Nonprofit organization started by Baylor alumna to help pregnant women wins international humanitarian award

By Randy Fiedler

The nonprofit organization Mothers on the Move, founded by Arts & Sciences alumna Jolene Damoiseaux (BS in biology 2014), has won the Albert Schweitzer Prize Audience Award from the Nederlands Albert Schweitzer Fund, which provides money for local health projects in Africa. Damoiseaux started Mothers on the Move as a Baylor senior to provide expectant mothers in Western Kenya with free transportation to a health center to safely give birth.

“I am so excited that Mothers On the Move has won the Albert Schweitzer Public Prize — not only because of the prize money we can now use to continue transporting women to health centers, but even more because of the people that came together to make it happen,” Damoiseaux said. “Out of the 10 organizations competing, Mothers On the Move collected one-fifth of the votes, which came from all over the world — America, the Netherlands, Belgium, England, Iceland, Spain, Portugal, Indonesia, and even Kenya and South Africa among many more. I love that Mothers On the Move has not only brought together people between Baylor and the Nyakach Plateau, but that it has now extended far beyond what we had ever dreamed of.”

Damoiseaux said winning the prize will help spread news about the organization’s purpose.

“(Winning the award) was an opportunity to share what we do in Kenya and teach others about a world very different from their own, as well as show the impact that service can have,” she said. “Mothers On the Move is on the radar now, and this is just the beginning. I am so excited for all that is yet to come.”

Mothers on the Move began as Damoiseaux’s Honors Program research project while at Baylor. She formally launched the organization in July 2013 to help pregnant women in the Nyakach Plateau region of Kenya, who face an average hike of three miles through rough terrain to reach the closest health center when it comes time to deliver their babies. Faced with such a hike, many of the women choose to have a home birth with a midwife. Damoiseaux had spent time in the area during two summer mission trips.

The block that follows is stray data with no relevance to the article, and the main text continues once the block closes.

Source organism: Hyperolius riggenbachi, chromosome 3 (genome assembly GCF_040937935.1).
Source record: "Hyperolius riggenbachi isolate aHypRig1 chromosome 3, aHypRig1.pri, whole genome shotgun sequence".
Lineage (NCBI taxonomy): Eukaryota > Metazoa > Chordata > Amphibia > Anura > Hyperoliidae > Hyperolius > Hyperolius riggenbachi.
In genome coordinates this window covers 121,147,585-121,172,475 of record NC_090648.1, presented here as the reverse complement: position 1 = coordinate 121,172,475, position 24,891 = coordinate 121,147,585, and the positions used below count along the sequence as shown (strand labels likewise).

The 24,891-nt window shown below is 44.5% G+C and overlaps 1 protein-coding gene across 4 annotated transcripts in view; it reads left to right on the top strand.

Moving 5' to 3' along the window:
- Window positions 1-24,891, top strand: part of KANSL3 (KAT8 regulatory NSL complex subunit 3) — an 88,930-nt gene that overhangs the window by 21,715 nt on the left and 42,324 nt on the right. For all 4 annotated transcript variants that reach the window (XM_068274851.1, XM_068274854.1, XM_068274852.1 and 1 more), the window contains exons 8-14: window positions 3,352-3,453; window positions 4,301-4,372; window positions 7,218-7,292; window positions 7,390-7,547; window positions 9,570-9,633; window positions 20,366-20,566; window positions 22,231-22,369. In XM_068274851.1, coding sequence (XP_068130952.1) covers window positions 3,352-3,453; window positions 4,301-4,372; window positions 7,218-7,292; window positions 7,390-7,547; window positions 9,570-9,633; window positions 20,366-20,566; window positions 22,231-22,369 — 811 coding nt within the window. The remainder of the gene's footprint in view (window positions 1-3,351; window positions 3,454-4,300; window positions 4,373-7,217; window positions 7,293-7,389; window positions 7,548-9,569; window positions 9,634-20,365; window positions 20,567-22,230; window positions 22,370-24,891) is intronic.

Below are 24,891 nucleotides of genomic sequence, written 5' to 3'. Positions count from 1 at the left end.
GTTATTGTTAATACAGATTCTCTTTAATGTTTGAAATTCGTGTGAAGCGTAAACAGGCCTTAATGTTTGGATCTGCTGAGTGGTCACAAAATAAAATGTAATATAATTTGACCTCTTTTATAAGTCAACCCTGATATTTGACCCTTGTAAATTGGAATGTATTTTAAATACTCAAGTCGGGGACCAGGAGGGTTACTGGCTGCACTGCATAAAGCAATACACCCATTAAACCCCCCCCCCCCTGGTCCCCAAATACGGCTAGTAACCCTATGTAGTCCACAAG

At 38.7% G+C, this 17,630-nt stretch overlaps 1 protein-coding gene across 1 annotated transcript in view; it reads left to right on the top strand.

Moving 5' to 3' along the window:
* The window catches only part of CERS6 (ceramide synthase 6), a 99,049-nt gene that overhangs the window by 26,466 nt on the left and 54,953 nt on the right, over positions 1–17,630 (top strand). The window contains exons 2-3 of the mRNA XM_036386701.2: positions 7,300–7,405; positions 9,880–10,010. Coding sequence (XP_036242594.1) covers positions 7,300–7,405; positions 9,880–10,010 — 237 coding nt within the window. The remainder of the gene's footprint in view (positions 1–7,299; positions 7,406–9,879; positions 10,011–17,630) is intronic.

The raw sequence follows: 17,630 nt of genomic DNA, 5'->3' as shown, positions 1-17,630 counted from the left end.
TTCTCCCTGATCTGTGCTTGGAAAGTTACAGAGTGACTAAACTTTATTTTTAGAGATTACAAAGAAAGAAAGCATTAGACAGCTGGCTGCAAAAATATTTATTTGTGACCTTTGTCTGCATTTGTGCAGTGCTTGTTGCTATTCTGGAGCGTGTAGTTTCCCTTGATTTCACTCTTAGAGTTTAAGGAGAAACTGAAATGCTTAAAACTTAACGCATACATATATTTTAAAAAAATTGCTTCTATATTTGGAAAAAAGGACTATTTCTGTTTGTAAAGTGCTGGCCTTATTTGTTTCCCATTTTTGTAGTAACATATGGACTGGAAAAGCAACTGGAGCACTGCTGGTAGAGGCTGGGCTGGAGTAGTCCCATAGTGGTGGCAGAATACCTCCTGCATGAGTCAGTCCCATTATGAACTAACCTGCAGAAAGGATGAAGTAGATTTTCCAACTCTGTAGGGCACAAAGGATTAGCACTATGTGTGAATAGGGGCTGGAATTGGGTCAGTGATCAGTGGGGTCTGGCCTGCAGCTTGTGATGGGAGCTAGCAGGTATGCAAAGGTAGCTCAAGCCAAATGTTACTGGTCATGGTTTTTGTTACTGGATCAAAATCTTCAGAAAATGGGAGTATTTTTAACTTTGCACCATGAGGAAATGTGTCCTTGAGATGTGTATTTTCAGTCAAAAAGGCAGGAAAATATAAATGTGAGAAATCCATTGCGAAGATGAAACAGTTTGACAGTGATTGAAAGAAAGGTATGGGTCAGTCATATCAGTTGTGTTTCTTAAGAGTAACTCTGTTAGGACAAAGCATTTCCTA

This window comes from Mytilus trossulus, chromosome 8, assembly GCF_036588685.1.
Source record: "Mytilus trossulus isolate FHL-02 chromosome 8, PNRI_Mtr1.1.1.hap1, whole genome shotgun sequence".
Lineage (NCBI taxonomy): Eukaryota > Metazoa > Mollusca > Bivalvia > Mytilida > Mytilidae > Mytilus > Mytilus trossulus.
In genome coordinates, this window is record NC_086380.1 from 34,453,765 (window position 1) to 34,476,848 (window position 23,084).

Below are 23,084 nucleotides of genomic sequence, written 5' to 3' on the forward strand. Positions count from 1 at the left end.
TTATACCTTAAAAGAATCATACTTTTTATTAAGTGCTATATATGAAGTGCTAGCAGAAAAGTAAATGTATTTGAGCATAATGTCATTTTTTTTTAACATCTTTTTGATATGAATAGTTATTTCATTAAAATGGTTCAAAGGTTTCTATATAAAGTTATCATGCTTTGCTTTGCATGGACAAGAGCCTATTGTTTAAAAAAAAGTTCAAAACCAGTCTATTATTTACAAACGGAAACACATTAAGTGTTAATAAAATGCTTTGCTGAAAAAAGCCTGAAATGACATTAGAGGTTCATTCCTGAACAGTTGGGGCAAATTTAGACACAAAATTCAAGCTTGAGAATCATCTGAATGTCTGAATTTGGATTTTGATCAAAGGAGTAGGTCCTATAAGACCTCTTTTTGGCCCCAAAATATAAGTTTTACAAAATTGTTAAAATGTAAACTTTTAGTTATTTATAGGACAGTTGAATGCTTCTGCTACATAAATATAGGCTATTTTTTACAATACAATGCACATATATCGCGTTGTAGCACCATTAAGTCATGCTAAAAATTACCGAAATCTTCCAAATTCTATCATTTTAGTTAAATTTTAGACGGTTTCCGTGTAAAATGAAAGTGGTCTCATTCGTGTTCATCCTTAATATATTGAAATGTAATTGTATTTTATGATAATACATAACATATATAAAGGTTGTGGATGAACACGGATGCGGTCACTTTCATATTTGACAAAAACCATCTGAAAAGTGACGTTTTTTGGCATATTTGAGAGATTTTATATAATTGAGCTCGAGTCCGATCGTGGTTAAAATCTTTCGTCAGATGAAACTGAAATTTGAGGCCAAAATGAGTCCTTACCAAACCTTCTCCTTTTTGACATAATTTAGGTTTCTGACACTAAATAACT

To help provide the Kenyan expectant mothers with transportation to health centers, Damoiseaux began Mothers on the Move with a $1,500 grant from the Baylor Interdisciplinary Poverty Initiative. Under the program, when a woman goes into labor, she can call a hotline and arrange for a motorbike taxi to transport her to the health center.

Damoiseaux is now studying midwifery at the Academy of Midwifery in Maastricht, the Netherlands.

“I am absolutely loving this,” she said. “I didn’t know studying could be so much fun when you are doing exactly what you are meant to do. It’s the perfect career that combines my passion for service and my interest in women’s health.”

In addition, Damoiseaux is one of three students in the Netherlands who is taking part in the first “twinning” project between the Netherlands and Iceland.

“The Royal Dutch Organization of Midwives started this project to bring together midwives between the Netherlands and Iceland to protect and promote women’s birth rights,” Damoiseaux said. “We will be working together for the next three years I have left of my study, and I am excited to see what insights I can bring with me for my future plans locally and abroad.”

When Damoiseaux finishes her studies, she plans to open a midwifery practice named Mothers on the Move, the same name she gave to her nonprofit organization.

“I want to provide women in the Netherlands with prenatal, natal and postnatal care while also teaching them about women’s health abroad, and inspiring them for service,” she said. “I would love to continue what I started at Baylor by connecting pregnant women in the Netherlands with our pregnant friends in Kenya. Perhaps a certain financial percentage of each delivery I do will go to Mothers On the Move in Kenya. The options are endless.”

One Response

  1. Amos at |

    Just astounding!


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